Conversations With Mani Ratnam
Somewhere near the midpoint of noted Indian film critic Baradwaj Rangan’s Conversations with Mani Ratnam lies a startling, self-referential moment, a moment so out of step with the rest of the book that it becomes a poetic aside in itself. In the middle of a dialogue about one of Ratnam’s movies, Rangan, with his characteristically keen eye for minor details of the mise en scène, makes a comment about the director clutching a bunch of pencils. Ratnam, perhaps as startled as the reader, asks Rangan if he’s found some deeper meaning to this gesture as well. He goes on to note that the problem with critics is that they try to find a hidden meaning when none exists. This confrontational exchange, the only moment in the entire book when the critic and director aren’t separated by the screen that is Ratnam’s body of work, embodies the central dialectic of Conversations, between a critic who sees an authorial presence, a motivation, an intention behind distinctive film elements binding a filmography and a filmmaker who considers them merely the product of logistical necessity or an instinctive thought, at best, between a professional who relies on bringing to surface structures and mechanics of films and another whose job is to conceal them.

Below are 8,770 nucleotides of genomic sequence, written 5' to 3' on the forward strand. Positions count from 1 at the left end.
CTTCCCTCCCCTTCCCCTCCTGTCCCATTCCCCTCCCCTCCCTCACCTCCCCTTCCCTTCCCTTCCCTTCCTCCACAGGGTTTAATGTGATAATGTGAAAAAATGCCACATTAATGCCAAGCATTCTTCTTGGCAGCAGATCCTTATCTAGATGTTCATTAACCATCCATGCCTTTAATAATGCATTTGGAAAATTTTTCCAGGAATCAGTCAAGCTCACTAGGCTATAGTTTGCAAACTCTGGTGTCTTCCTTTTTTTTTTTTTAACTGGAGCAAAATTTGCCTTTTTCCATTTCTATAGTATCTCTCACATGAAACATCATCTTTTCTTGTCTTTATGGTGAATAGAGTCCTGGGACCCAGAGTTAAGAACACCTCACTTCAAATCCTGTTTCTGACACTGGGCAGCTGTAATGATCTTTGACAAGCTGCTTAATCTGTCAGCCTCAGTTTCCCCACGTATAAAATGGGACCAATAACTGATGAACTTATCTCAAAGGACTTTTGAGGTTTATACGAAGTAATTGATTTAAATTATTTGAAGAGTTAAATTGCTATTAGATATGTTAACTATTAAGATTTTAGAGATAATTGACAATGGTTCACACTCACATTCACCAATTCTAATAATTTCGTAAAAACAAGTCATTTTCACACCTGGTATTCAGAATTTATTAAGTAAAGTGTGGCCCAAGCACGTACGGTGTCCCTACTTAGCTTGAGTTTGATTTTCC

Rangan’s book consists of a set of 17 conversations between him and Ratnam that takes us through the latter’s twenty-odd films in chronological order. This conversational format, as opposed to a paraphrased version¸ has the benefit of retaining the director’s voice, with all its conceptual blind spots (this book is perhaps the best source to understand my reservations with late-period Mani Ratnam’s naïve humanism, where personal dramas are planted obliquely on topical issues, almost like an afterthought, essentially making them, despite his refusal, “message movies”) and anecdotal digressions intact, instead of glossing over gaps and presenting a smooth, monolithic view of Ratnam’s oeuvre as a fully-formed, theoretically integral body of work. It also saves the reader a lot of time since he/she can read the simple, pragmatically-worded conversations quickly instead of having to stop regularly to admire the elegance of Rangan’s typically graceful prose. On the other hand, it results in passages where the two participants aren’t on the same page, where Ratnam, neither complementing nor contradicting, unhelpfully goes off on a tangent in response to certain questions.